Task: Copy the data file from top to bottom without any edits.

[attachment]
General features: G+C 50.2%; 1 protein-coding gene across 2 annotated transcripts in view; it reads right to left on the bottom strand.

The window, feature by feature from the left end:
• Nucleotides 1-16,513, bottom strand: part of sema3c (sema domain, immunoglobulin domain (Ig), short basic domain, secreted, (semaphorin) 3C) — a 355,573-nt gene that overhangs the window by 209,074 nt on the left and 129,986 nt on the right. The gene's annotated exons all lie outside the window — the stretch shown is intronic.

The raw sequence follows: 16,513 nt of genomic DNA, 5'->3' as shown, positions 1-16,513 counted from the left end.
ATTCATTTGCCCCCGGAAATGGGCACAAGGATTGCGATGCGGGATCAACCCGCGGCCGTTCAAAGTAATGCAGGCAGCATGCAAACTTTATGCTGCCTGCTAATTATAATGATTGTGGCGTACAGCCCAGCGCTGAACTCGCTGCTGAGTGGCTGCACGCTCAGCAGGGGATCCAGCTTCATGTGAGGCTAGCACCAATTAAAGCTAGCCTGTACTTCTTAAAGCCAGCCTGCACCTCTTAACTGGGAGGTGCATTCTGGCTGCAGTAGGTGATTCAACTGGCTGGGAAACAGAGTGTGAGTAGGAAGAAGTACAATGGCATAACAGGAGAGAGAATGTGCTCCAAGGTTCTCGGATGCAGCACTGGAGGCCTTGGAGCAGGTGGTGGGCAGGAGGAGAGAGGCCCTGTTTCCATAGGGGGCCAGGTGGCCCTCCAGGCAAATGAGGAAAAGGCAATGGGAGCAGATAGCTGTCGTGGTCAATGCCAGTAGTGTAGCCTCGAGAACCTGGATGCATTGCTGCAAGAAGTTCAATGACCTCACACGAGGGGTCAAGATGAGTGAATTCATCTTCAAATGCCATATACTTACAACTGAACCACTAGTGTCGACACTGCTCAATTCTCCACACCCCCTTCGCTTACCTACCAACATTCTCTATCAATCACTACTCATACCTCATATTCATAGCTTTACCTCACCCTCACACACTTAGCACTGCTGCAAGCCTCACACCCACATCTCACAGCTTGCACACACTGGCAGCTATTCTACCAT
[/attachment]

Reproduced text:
General features: G+C 50.2%; 1 protein-coding gene across 2 annotated transcripts in view; it reads right to left on the bottom strand.

The window, feature by feature from the left end:
• Nucleotides 1-16,513, bottom strand: part of sema3c (sema domain, immunoglobulin domain (Ig), short basic domain, secreted, (semaphorin) 3C) — a 355,573-nt gene that overhangs the window by 209,074 nt on the left and 129,986 nt on the right. The gene's annotated exons all lie outside the window — the stretch shown is intronic.

The raw sequence follows: 16,513 nt of genomic DNA, 5'->3' as shown, positions 1-16,513 counted from the left end.
ATTCATTTGCCCCCGGAAATGGGCACAAGGATTGCGATGCGGGATCAACCCGCGGCCGTTCAAAGTAATGCAGGCAGCATGCAAACTTTATGCTGCCTGCTAATTATAATGATTGTGGCGTACAGCCCAGCGCTGAACTCGCTGCTGAGTGGCTGCACGCTCAGCAGGGGATCCAGCTTCATGTGAGGCTAGCACCAATTAAAGCTAGCCTGTACTTCTTAAAGCCAGCCTGCACCTCTTAACTGGGAGGTGCATTCTGGCTGCAGTAGGTGATTCAACTGGCTGGGAAACAGAGTGTGAGTAGGAAGAAGTACAATGGCATAACAGGAGAGAGAATGTGCTCCAAGGTTCTCGGATGCAGCACTGGAGGCCTTGGAGCAGGTGGTGGGCAGGAGGAGAGAGGCCCTGTTTCCATAGGGGGCCAGGTGGCCCTCCAGGCAAATGAGGAAAAGGCAATGGGAGCAGATAGCTGTCGTGGTCAATGCCAGTAGTGTAGCCTCGAGAACCTGGATGCATTGCTGCAAGAAGTTCAATGACCTCACACGAGGGGTCAAGATGAGTGAATTCATCTTCAAATGCCATATACTTACAACTGAACCACTAGTGTCGACACTGCTCAATTCTCCACACCCCCTTCGCTTACCTACCAACATTCTCTATCAATCACTACTCATACCTCATATTCATAGCTTTACCTCACCCTCACACACTTAGCACTGCTGCAAGCCTCACACCCACATCTCACAGCTTGCACACACTGGCAGCTATTCTACCAT